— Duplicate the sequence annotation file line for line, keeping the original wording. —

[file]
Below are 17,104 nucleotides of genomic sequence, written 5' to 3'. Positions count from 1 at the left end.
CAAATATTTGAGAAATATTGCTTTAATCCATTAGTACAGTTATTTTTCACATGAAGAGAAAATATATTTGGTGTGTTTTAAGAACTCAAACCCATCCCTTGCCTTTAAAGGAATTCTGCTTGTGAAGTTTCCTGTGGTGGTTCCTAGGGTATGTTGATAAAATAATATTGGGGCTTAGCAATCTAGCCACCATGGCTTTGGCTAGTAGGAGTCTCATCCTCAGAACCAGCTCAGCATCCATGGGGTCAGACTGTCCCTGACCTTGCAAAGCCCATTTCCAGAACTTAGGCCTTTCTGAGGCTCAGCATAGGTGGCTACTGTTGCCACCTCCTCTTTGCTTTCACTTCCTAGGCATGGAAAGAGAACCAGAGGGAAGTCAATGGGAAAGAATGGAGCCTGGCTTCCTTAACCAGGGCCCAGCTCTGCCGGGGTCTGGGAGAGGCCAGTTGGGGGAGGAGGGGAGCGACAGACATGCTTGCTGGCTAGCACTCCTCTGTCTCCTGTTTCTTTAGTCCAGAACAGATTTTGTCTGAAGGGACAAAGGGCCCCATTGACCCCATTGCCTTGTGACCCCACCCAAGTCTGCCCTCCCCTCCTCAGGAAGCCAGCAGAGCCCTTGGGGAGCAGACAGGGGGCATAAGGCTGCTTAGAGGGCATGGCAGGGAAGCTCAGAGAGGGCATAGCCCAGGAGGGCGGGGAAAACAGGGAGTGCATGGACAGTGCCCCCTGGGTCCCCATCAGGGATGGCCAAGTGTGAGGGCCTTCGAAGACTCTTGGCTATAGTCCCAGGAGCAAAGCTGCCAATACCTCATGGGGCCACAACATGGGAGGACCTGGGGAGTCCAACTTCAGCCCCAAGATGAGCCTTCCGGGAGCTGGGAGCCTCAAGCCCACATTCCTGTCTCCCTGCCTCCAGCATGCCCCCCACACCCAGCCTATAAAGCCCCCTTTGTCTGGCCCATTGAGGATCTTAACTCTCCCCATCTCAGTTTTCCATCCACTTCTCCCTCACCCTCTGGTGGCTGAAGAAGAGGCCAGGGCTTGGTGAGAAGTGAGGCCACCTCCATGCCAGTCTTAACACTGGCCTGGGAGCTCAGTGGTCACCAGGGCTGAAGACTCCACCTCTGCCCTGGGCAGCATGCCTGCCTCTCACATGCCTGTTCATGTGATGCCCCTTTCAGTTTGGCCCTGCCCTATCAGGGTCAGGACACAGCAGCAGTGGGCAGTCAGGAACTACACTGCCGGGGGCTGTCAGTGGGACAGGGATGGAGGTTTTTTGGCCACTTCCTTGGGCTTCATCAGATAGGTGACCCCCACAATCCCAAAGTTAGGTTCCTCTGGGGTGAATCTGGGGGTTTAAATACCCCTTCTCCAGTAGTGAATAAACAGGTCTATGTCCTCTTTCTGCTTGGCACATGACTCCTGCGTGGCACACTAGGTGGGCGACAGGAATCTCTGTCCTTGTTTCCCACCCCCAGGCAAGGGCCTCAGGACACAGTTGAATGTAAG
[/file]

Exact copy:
Below are 17,104 nucleotides of genomic sequence, written 5' to 3'. Positions count from 1 at the left end.
CAAATATTTGAGAAATATTGCTTTAATCCATTAGTACAGTTATTTTTCACATGAAGAGAAAATATATTTGGTGTGTTTTAAGAACTCAAACCCATCCCTTGCCTTTAAAGGAATTCTGCTTGTGAAGTTTCCTGTGGTGGTTCCTAGGGTATGTTGATAAAATAATATTGGGGCTTAGCAATCTAGCCACCATGGCTTTGGCTAGTAGGAGTCTCATCCTCAGAACCAGCTCAGCATCCATGGGGTCAGACTGTCCCTGACCTTGCAAAGCCCATTTCCAGAACTTAGGCCTTTCTGAGGCTCAGCATAGGTGGCTACTGTTGCCACCTCCTCTTTGCTTTCACTTCCTAGGCATGGAAAGAGAACCAGAGGGAAGTCAATGGGAAAGAATGGAGCCTGGCTTCCTTAACCAGGGCCCAGCTCTGCCGGGGTCTGGGAGAGGCCAGTTGGGGGAGGAGGGGAGCGACAGACATGCTTGCTGGCTAGCACTCCTCTGTCTCCTGTTTCTTTAGTCCAGAACAGATTTTGTCTGAAGGGACAAAGGGCCCCATTGACCCCATTGCCTTGTGACCCCACCCAAGTCTGCCCTCCCCTCCTCAGGAAGCCAGCAGAGCCCTTGGGGAGCAGACAGGGGGCATAAGGCTGCTTAGAGGGCATGGCAGGGAAGCTCAGAGAGGGCATAGCCCAGGAGGGCGGGGAAAACAGGGAGTGCATGGACAGTGCCCCCTGGGTCCCCATCAGGGATGGCCAAGTGTGAGGGCCTTCGAAGACTCTTGGCTATAGTCCCAGGAGCAAAGCTGCCAATACCTCATGGGGCCACAACATGGGAGGACCTGGGGAGTCCAACTTCAGCCCCAAGATGAGCCTTCCGGGAGCTGGGAGCCTCAAGCCCACATTCCTGTCTCCCTGCCTCCAGCATGCCCCCCACACCCAGCCTATAAAGCCCCCTTTGTCTGGCCCATTGAGGATCTTAACTCTCCCCATCTCAGTTTTCCATCCACTTCTCCCTCACCCTCTGGTGGCTGAAGAAGAGGCCAGGGCTTGGTGAGAAGTGAGGCCACCTCCATGCCAGTCTTAACACTGGCCTGGGAGCTCAGTGGTCACCAGGGCTGAAGACTCCACCTCTGCCCTGGGCAGCATGCCTGCCTCTCACATGCCTGTTCATGTGATGCCCCTTTCAGTTTGGCCCTGCCCTATCAGGGTCAGGACACAGCAGCAGTGGGCAGTCAGGAACTACACTGCCGGGGGCTGTCAGTGGGACAGGGATGGAGGTTTTTTGGCCACTTCCTTGGGCTTCATCAGATAGGTGACCCCCACAATCCCAAAGTTAGGTTCCTCTGGGGTGAATCTGGGGGTTTAAATACCCCTTCTCCAGTAGTGAATAAACAGGTCTATGTCCTCTTTCTGCTTGGCACATGACTCCTGCGTGGCACACTAGGTGGGCGACAGGAATCTCTGTCCTTGTTTCCCACCCCCAGGCAAGGGCCTCAGGACACAGTTGAATGTAAG